Common Buzzard [sp] (Buteo buteo)
Eurasian Hobby [sp] (Falco subbuteo)
Common Moorhen [sp] (Gallinula chloropus)
Common Coot [sp] (Fulica atra)
British Herring Gull (Larus argentatus argenteus)
Common Tern [sp] (Sterna hirundo)
Feral Pigeon (Columba livia 'feral')
Common Wood Pigeon [sp] (Columba palumbus)
Eurasian Collared Dove [sp] (Streptopelia decaocto)
Common Swift [sp] (Apus apus)
Barn Swallow [sp] (Hirundo rustica)
House Martin [sp] (Delichon urbicum)
Pied Wagtail (Motacilla alba yarrellii)
British Dunnock (Prunella modularis occidentalis)
Common Blackbird [sp] (Turdus merula)
Eurasian Reed Warbler [sp] (Acrocephalus scirpaceus)
Blackcap [sp] (Sylvia atricapilla)
Garden Warbler [sp] (Sylvia borin)
Common Whitethroat [sp] (Sylvia communis)
British Long-tailed Tit (Aegithalos caudatus rosaceus)
British Blue Tit (Cyanistes caeruleus obscurus)
British Great Tit (Parus major newtoni)
Eurasian Magpie [sp] (Pica pica)
Eurasian Jackdaw [sp] (Corvus monedula)
Rook [sp] (Corvus frugilegus)
Carrion Crow [sp] (Corvus corone)
House Sparrow [sp] (Passer domesticus)
Reed Bunting [sp] (Emberiza schoeniclus)

Total species  36



11 comments:

  1. A great morning Keith.
    Lovely to see the ducklings and cygnets. It's ages since I've seen a Swift.

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  2. HI Keith...Well first of I had to look up what a Hobby was...I thought maybe you had taken on something other then Photography to do !!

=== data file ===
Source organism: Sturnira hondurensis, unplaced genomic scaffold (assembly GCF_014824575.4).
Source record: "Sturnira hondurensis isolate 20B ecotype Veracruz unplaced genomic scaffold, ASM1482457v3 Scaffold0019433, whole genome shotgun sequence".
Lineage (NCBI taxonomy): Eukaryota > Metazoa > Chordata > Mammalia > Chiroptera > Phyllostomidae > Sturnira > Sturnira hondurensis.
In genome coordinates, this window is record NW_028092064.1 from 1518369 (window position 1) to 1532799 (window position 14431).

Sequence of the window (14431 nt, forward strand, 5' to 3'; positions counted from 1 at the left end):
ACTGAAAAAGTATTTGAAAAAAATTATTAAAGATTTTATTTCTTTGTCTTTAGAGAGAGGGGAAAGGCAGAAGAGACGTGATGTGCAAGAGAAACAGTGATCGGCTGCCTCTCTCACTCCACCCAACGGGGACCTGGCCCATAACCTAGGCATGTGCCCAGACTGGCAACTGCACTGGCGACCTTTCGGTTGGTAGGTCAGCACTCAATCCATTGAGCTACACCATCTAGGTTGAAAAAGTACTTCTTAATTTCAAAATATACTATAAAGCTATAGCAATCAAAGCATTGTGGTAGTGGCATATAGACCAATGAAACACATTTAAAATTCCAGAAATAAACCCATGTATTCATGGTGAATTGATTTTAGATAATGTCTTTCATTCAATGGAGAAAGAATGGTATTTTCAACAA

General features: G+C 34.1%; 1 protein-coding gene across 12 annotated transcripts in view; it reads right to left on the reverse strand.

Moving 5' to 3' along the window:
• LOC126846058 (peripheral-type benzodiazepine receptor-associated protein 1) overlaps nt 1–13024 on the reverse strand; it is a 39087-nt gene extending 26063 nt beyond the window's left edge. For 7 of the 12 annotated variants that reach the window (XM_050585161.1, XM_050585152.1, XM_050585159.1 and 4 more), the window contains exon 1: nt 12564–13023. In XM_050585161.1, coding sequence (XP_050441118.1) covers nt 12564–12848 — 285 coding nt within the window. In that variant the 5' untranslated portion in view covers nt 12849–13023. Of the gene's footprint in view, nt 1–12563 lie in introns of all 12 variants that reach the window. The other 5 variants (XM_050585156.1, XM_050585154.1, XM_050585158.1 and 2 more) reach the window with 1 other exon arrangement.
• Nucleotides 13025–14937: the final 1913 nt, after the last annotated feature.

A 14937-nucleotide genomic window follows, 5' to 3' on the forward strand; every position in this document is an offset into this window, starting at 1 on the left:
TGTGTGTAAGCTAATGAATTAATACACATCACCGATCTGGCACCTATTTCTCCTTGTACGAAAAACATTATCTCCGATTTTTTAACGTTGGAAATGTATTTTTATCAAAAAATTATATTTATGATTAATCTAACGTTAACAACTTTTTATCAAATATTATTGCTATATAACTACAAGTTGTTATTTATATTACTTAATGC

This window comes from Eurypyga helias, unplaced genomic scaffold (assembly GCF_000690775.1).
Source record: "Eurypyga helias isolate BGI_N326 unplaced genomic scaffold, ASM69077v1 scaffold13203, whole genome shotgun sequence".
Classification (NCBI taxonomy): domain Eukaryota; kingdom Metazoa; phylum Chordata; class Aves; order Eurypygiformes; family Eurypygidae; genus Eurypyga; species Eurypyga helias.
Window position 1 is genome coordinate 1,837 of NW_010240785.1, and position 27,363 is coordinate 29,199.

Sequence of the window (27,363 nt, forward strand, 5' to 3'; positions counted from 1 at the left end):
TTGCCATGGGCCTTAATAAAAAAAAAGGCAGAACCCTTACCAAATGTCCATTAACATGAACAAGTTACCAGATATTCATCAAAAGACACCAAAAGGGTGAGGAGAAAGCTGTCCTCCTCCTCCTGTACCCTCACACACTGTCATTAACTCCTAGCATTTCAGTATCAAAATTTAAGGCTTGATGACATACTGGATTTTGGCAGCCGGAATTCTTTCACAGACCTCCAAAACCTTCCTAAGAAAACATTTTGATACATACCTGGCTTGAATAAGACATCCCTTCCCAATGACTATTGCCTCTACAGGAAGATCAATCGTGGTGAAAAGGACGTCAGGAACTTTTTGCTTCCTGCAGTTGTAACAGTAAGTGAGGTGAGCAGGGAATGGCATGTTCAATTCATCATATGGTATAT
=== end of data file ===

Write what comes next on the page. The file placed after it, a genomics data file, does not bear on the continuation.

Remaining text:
Bird of prey ..I should have watched the video first then I might have had a better idea ; )
    Is there anything more precious than those little adorable signets and ducklings!! Perfect post for us US Moms since it is Mothers Day here !! Such good Moms those Swans, just wonderful shots and video!!
    The dandelion path is lovely ..people here complain about then on there lawns, but the bee's sure love then!!
    Hugs
    Grace


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  3. Thanks Adrian. The Swifts have arrived en masse here now. Great to see them swooping and screaming as they go. I could watch them for hours.

    Thanks Grace. These swans sure are good parents; they raised four healthy cygnets last year. They might struggle with seven this year, but I wish them all the best.